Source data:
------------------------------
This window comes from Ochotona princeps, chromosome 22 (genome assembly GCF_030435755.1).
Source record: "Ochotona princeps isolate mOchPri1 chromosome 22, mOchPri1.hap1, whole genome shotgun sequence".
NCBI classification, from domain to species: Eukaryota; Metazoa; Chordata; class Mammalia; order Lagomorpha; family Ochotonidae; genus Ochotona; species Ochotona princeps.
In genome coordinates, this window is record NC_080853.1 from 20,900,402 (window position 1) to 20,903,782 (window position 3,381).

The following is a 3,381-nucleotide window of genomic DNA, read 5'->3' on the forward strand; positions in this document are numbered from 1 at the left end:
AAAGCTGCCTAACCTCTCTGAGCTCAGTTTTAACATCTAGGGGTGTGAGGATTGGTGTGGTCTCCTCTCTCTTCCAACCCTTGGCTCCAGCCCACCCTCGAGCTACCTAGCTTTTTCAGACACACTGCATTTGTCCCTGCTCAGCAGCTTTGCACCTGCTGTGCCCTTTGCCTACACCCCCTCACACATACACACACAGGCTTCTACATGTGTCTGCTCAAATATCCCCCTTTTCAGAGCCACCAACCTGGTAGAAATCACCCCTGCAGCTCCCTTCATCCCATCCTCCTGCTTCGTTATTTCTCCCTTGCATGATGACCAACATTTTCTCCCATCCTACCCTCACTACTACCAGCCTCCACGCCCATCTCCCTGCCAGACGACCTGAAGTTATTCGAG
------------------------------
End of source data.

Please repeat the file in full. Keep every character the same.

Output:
This window comes from Ochotona princeps, chromosome 22 (genome assembly GCF_030435755.1).
Source record: "Ochotona princeps isolate mOchPri1 chromosome 22, mOchPri1.hap1, whole genome shotgun sequence".
NCBI classification, from domain to species: Eukaryota; Metazoa; Chordata; class Mammalia; order Lagomorpha; family Ochotonidae; genus Ochotona; species Ochotona princeps.
In genome coordinates, this window is record NC_080853.1 from 20,900,402 (window position 1) to 20,903,782 (window position 3,381).

The following is a 3,381-nucleotide window of genomic DNA, read 5'->3' on the forward strand; positions in this document are numbered from 1 at the left end:
AAAGCTGCCTAACCTCTCTGAGCTCAGTTTTAACATCTAGGGGTGTGAGGATTGGTGTGGTCTCCTCTCTCTTCCAACCCTTGGCTCCAGCCCACCCTCGAGCTACCTAGCTTTTTCAGACACACTGCATTTGTCCCTGCTCAGCAGCTTTGCACCTGCTGTGCCCTTTGCCTACACCCCCTCACACATACACACACAGGCTTCTACATGTGTCTGCTCAAATATCCCCCTTTTCAGAGCCACCAACCTGGTAGAAATCACCCCTGCAGCTCCCTTCATCCCATCCTCCTGCTTCGTTATTTCTCCCTTGCATGATGACCAACATTTTCTCCCATCCTACCCTCACTACTACCAGCCTCCACGCCCATCTCCCTGCCAGACGACCTGAAGTTATTCGAG